HTML to PDF JavaScript Execution

The DocRaptor HTML to PDF API offers two different engines for JavaScript execution. Both options are disabled by default (it makes your document processing a lot faster).

Note: This page is about executing JavaScript while converting your HTML document into a PDF. You might also be interested in our Top Node.js HTML to PDF libraries guide if you want to convert your document using JavaScript.

Enabling JavaScript

JavaScript is disabled by default (to speed up document generation), but if you want charts, custom fonts, or any other JavaScript-based functionality, you will need to enable JavaScript on your API call. Simply set the javascript parameter to true, or for the Prince engine, set the prince_options[javascript] parameter to true.

Selecting a JavaScript Engine

Our primary JavaScript engine is recommended for most users. It has been specifically selected to support popular JavaScript tools and libraries like React, Adobe Typekit, and HighCharts. By default, we stop running JavaScript when your page is finished rendering. If you have any delayed or asynchronous JavaScript on your page, you can customize a rendering delay to wait for your JavaScript to finish loading.

Additionally, our HTML to PDF generator, Prince, has their own JavaScript engine. It offers advanced, PDF-specific functionality, such as calling JavaScript functions from CSS, multi-pass rendering, and PDF box access. It also supports the creation of canvas objects, which our standard library does not. Prince is not a web browser, though, and sometimes their JavaScript engine behaves differently or doesn't fully support all the same JavaScript functions as modern web browsers.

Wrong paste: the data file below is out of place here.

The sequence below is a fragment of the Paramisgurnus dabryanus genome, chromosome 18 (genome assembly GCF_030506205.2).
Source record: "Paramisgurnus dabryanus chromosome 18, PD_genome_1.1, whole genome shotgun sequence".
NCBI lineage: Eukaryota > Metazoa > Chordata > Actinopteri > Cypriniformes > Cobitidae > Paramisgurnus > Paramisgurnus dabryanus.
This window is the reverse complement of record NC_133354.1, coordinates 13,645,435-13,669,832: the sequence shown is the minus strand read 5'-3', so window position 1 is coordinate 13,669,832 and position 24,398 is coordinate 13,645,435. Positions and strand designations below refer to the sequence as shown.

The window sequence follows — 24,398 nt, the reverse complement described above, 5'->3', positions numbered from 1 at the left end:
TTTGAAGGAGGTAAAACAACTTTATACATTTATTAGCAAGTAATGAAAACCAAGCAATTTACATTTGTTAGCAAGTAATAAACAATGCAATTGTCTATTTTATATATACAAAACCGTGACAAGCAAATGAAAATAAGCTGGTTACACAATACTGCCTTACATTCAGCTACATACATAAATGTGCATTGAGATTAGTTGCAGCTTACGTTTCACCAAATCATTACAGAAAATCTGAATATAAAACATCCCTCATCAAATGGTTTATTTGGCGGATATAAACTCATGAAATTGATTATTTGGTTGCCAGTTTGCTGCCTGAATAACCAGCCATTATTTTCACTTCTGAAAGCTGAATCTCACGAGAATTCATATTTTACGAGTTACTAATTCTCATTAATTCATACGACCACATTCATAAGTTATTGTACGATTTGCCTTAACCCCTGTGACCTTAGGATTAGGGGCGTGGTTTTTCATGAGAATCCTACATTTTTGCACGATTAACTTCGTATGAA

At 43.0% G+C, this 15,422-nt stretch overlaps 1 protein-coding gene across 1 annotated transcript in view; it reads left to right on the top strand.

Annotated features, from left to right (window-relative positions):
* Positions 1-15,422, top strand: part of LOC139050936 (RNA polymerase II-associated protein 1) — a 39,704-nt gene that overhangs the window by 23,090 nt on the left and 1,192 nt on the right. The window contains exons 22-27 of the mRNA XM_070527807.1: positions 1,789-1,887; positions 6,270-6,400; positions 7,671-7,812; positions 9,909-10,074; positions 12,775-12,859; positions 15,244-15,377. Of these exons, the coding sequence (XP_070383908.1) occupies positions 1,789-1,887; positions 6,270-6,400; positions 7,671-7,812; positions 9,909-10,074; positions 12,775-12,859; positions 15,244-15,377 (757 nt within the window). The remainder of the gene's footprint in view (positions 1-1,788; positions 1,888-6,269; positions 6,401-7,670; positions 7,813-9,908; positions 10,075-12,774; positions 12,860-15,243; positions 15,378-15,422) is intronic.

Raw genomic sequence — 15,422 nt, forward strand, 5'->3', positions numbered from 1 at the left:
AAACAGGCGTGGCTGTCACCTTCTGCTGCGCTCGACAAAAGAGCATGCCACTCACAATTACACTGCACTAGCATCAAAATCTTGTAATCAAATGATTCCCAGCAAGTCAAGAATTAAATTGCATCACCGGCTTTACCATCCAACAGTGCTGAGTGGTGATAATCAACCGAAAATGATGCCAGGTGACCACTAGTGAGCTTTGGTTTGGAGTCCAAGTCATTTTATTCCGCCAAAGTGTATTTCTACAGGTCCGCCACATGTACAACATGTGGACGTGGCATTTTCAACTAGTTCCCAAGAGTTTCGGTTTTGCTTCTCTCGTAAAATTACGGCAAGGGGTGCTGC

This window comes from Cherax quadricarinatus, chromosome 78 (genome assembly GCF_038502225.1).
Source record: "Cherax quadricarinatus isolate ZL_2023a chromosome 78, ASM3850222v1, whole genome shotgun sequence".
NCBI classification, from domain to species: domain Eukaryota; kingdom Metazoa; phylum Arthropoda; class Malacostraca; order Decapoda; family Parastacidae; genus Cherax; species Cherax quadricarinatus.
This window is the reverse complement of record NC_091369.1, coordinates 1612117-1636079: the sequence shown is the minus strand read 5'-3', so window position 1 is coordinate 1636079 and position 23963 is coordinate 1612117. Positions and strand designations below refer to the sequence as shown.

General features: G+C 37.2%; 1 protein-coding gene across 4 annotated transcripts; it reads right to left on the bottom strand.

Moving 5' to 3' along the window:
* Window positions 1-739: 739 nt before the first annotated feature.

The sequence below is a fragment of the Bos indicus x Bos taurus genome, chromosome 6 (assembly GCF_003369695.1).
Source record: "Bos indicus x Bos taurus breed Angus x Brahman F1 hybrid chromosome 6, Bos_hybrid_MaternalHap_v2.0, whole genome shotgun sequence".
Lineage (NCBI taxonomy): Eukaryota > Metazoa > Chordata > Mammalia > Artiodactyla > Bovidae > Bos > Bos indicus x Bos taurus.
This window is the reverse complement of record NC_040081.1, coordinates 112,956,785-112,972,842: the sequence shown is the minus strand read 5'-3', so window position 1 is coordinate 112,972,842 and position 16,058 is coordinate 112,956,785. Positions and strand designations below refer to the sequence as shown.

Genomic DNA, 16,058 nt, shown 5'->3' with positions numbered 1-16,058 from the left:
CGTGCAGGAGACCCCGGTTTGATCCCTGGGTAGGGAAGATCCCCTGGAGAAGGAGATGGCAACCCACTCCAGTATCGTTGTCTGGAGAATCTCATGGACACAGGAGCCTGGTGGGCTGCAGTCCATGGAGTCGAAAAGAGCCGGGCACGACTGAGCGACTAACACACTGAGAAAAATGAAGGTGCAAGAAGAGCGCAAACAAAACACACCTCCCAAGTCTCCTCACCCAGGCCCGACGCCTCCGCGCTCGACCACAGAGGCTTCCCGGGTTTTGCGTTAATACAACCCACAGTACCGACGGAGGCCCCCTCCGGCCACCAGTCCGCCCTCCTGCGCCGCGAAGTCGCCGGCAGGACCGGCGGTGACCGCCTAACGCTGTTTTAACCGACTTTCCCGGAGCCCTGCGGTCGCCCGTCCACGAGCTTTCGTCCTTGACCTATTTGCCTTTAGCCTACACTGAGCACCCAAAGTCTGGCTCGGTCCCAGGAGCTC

If you run into ES6 compatibility problems with either engine, we have a JavaScript troubleshooting guide to assist with working around those issues.

Referencing JavaScript Assets

DocRaptor must know where on the internet to find all your external assets. That means you must do one of the following:

  1. Use an absolute URL (begins in http:// or https://)

  2. Use the prince_options[baseurl] API parameter to inform us which URL to use to create absolute URLs on your behalf

  3. Use a <base> tag in your document <head>, which will also inform us which URL to use to create absolute URLs on your behalf

If you're working on a local development machine, we have some additional tips on how to test your DocRaptor setup while on localhost.

Ready to get started? Try DocRaptor for free with unlimited test documents.